Overflowing trash bins with garbage surrounding it are becoming common sights on Vancouver streets. But School of Architecture and Landscape Architecture (SALA) Professor and Masters of Urban Design Chair Patrick Condon says city areas with bars and night clubs need to expect a certain amount of litter. Condon adds, “cleaning up after a night of revelry is just the cost of doing business, and certainly affordable by allocating a tiny fraction of the money spent there for this purpose.”
A Globe and Mail article features the late Engineering Physics alumnus Nick Sonntag. Sonntag is remembered as a world leader of sustainable development, dedicating his life to preserving the Earth’s resources. His extensive career included establishing the Environmental and Social System Analysts (ESSA) office in postwar Vietnam, taking part in the United Nations Conference on Environment and Development in 1992, and heading CH2MHill in Canada, China and the United States.
Research in the United States revealed that bisexual and gay teens are more likely to experience pregnancy compared to their straight peers. A British Columbian study in 2007 also found teenagers who identify as lesbian or bisexual were two to seven times more likely to fall pregnant.
A Maclean’s article features Mechanical Engineering alumnus Ed Melcarek who are among the 350, 0000 “solvers” of InnoCentive, a website where companies (the “seekers”) anonymously post problems to be solved with cash rewards.
School of Architecture and Landscape Architecture (SALA) Adjunct Professors Scott Hein and Andy Yan were among the 2015 Advocates of Architecture Award recipient from Metro Vancouver’s Chapter of the Royal Architectural Institute of Canada (RAIC). RAIC is Canada’s largest and oldest institute representing professional architecture, and the annual award recognizes those who have made a significant contribution to the industry in building sustainable and vibrant cities.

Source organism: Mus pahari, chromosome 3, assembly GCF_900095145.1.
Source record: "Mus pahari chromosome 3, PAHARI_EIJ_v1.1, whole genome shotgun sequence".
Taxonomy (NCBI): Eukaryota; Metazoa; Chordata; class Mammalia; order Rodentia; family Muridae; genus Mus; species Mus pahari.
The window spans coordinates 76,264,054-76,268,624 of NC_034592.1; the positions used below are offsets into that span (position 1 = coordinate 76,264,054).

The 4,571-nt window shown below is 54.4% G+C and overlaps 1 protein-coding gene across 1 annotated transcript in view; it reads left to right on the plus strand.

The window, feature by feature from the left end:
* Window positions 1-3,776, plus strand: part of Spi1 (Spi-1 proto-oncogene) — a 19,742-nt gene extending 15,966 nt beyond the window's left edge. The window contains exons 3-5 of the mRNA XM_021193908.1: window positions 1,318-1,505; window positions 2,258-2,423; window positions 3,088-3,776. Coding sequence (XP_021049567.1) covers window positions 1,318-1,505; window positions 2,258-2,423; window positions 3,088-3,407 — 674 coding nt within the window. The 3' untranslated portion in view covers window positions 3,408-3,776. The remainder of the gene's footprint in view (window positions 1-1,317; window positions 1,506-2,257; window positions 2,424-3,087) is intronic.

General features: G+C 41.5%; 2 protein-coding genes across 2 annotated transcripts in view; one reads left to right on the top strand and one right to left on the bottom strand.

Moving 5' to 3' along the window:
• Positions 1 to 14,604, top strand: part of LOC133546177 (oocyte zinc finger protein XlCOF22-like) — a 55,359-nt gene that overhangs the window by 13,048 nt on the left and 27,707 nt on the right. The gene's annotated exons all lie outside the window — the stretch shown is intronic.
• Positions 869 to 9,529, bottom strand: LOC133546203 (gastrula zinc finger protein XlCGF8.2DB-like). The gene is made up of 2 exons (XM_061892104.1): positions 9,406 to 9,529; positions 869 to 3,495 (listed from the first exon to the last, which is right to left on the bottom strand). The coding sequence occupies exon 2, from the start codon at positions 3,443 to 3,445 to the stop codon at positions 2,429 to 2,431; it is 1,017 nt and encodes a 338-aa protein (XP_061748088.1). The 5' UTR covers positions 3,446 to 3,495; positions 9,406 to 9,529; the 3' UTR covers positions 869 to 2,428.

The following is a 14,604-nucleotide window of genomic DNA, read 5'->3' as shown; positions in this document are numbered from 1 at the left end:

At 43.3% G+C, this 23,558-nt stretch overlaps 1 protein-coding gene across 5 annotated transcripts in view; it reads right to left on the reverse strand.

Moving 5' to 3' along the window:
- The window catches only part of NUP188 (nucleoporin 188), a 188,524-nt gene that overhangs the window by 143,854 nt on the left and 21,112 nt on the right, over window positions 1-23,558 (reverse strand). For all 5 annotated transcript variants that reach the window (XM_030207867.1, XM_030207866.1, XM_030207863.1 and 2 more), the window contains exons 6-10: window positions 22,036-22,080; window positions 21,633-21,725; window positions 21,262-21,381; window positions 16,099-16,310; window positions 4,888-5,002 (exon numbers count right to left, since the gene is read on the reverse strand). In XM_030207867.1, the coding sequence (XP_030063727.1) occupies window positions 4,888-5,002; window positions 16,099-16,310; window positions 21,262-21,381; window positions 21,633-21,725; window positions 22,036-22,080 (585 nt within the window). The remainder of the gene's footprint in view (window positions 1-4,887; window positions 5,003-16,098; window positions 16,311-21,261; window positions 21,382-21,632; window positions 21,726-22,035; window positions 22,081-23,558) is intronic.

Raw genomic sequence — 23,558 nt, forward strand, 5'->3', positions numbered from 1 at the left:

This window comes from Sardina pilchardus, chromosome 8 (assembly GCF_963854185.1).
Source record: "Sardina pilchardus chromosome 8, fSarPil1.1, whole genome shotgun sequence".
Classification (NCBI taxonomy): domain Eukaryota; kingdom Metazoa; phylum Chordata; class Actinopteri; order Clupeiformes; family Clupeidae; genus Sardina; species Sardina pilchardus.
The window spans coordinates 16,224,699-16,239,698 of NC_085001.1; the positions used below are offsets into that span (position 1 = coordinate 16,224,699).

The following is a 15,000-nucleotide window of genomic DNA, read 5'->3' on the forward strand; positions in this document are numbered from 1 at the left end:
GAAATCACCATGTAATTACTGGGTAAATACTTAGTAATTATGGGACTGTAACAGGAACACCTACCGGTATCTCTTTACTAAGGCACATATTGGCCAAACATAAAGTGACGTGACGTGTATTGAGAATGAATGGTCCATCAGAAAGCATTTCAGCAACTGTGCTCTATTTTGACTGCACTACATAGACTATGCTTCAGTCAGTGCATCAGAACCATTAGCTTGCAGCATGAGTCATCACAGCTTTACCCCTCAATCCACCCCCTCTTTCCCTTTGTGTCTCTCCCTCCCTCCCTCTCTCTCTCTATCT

A carbon dioxide reclamation plant will start operation next month in Squamish – the first of its kind in the world. Director of UBC Clean Energy Research Centre and Mechanical Engineering (MECH) Professor Walter Mérida says, “What’s different about this plan is that this plant is actually actively removing CO2… [I]t’s not about reducing the emissions or finding ways to prevent them – it’s actually taking CO2 directly from the air.”
A CIO article discusses the threat posed by artificial intelligence. New Scientist recently reported that a robot became self-aware after it recognized the sound of its own voice in a test at a New York lab. Justin Hart, a post-doctoral fellow at the UBC Collaborative Advanced Robotics Intelligent Systems Laboratory says: “The test also shines light on what it means for humans to be conscious. What robots can never have, which humans have is phenomenological consciousness, the first-hand experience of conscious thought.”
A Vancouver Sun article discusses the housing affordability of families in downtown Vancouver. Thirty years ago, Vancouver city council wanted to promote inner city living, trying out ways to attract people of varying incomes to live downtown.
Chemical and Biological Engineering (CHBE) Professor James J. Feng is among researchers at UBC and Duke University whose studies on the self-propelling “dancing droplets” on spider webs and insects could lead to the development of new coalesce technologies for many industrial applications such as water purification and oil refining.
Norman B. Keevil Institute of Mining Engineering Professor Dirk van Zyl was among the individuals and organizations whose geotechnical expertise helped to conduct an investigation of the Mount Polley dam breach which happened on August 4, 2014.